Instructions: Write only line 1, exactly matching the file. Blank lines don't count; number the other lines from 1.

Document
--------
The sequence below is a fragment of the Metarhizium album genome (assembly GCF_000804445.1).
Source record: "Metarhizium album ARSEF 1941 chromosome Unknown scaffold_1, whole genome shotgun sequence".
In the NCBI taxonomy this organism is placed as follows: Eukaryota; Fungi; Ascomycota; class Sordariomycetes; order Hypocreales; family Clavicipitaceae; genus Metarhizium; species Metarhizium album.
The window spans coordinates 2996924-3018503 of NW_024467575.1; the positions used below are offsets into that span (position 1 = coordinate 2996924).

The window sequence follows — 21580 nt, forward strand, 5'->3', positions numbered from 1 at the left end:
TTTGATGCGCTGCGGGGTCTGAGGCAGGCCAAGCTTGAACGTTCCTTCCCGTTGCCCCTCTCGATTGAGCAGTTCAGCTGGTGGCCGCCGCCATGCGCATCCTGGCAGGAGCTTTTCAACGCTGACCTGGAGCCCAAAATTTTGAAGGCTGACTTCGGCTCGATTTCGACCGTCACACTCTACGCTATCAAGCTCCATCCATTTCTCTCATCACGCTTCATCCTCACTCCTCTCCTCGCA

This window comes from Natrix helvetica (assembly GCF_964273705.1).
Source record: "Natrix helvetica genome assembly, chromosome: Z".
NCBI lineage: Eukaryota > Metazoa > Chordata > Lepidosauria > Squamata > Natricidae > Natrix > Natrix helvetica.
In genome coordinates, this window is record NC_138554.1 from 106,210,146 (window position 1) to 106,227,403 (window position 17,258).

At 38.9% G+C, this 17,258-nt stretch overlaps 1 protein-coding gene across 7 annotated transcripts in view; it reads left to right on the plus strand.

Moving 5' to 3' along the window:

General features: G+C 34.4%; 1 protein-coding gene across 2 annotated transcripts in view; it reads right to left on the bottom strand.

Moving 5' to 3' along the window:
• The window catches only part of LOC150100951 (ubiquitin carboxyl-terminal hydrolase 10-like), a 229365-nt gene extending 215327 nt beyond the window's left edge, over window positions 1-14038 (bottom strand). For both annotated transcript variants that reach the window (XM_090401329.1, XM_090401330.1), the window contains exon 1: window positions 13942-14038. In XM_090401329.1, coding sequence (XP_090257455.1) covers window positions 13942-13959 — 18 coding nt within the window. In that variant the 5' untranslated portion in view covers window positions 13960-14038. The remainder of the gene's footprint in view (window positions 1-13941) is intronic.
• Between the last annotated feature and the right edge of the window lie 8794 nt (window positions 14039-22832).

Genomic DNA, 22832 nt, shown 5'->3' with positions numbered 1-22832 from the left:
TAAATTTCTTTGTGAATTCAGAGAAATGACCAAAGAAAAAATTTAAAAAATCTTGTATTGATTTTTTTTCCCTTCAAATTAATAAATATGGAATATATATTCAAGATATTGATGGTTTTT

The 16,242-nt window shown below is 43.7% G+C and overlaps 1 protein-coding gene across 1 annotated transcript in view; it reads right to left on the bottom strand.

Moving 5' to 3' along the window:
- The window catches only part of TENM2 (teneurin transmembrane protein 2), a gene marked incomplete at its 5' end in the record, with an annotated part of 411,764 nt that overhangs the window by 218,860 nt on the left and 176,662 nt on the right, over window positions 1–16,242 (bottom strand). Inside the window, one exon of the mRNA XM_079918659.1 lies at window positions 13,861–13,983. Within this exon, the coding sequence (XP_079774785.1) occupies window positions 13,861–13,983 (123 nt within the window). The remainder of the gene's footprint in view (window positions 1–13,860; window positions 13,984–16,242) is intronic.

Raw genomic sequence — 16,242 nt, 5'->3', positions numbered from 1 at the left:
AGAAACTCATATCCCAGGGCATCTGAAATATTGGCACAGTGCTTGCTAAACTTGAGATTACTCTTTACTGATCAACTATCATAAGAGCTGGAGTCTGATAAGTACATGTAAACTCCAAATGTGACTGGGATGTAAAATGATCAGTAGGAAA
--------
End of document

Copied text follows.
The sequence below is a fragment of the Metarhizium album genome (assembly GCF_000804445.1).